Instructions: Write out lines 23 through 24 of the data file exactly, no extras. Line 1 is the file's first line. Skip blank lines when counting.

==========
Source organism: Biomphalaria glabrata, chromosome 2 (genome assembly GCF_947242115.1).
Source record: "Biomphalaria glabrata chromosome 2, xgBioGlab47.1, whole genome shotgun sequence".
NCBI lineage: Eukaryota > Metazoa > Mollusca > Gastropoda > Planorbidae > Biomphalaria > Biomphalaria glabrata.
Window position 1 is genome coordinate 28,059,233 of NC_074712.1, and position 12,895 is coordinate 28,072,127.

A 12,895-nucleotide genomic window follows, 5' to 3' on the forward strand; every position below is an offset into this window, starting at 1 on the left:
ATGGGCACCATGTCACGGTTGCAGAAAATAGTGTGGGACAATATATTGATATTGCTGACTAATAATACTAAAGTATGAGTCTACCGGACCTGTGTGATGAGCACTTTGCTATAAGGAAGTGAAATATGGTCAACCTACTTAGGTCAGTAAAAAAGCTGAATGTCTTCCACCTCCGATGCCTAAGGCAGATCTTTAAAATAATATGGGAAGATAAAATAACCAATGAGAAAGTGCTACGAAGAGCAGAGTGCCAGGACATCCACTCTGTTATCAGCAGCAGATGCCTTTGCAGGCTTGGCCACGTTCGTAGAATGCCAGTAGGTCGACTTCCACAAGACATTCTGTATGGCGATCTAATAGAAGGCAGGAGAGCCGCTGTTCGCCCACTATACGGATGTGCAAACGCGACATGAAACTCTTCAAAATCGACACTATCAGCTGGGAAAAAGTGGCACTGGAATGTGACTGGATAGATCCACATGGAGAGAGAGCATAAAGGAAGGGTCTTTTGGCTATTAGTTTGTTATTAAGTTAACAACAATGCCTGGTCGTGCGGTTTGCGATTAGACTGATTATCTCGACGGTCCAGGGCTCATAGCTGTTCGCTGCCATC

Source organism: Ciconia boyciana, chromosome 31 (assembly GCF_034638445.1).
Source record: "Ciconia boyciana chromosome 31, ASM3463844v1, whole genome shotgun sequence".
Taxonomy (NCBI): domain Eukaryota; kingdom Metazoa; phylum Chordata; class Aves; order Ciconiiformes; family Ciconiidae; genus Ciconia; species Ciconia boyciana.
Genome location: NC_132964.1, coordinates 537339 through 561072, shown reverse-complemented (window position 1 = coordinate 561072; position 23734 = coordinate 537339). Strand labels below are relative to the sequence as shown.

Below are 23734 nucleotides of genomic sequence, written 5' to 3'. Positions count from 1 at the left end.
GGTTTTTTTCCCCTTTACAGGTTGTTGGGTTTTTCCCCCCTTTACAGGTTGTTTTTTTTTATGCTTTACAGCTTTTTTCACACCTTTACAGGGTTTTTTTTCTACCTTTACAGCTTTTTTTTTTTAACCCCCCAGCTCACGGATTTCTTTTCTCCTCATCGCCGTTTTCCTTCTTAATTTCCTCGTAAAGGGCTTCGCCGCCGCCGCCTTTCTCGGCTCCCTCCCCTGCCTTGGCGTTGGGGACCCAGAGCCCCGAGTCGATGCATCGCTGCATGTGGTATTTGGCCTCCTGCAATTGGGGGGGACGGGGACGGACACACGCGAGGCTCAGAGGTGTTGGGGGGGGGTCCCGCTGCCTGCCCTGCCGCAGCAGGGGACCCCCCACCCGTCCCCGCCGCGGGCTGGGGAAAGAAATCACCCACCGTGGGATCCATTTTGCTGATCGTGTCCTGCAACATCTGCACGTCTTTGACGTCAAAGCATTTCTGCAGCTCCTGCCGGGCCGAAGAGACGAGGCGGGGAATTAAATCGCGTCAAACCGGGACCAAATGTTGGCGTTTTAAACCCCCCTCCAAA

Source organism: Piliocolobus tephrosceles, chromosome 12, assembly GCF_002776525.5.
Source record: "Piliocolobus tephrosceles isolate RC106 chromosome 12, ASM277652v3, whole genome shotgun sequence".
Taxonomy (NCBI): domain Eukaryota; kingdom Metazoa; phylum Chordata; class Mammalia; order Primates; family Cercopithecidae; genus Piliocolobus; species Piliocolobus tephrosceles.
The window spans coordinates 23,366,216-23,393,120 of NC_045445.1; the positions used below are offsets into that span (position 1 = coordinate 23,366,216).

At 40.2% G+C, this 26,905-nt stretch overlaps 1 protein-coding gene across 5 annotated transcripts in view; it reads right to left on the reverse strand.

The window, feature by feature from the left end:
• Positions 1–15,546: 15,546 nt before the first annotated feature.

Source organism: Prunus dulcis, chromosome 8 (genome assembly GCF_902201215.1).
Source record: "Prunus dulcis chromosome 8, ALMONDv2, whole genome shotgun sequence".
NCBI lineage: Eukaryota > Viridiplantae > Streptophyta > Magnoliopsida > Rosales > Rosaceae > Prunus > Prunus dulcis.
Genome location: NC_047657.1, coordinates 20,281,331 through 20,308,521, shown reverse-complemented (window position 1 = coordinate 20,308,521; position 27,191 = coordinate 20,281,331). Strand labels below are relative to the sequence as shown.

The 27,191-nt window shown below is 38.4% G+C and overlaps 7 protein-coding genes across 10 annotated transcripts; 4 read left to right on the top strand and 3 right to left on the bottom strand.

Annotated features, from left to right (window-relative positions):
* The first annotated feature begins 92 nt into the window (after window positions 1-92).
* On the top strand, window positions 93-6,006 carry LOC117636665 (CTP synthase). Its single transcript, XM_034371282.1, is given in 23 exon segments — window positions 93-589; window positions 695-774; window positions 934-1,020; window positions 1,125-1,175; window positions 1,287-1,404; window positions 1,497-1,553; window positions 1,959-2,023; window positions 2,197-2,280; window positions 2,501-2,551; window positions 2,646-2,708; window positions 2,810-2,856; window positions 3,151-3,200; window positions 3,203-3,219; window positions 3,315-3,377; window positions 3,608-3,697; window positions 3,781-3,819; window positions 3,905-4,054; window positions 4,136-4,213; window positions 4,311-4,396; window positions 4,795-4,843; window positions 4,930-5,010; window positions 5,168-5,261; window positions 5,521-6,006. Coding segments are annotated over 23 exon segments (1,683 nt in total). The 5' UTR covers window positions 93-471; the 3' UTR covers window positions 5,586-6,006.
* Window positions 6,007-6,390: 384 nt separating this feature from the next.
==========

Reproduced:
Genome location: NC_047657.1, coordinates 20,281,331 through 20,308,521, shown reverse-complemented (window position 1 = coordinate 20,308,521; position 27,191 = coordinate 20,281,331). Strand labels below are relative to the sequence as shown.

The 27,191-nt window shown below is 38.4% G+C and overlaps 7 protein-coding genes across 10 annotated transcripts; 4 read left to right on the top strand and 3 right to left on the bottom strand.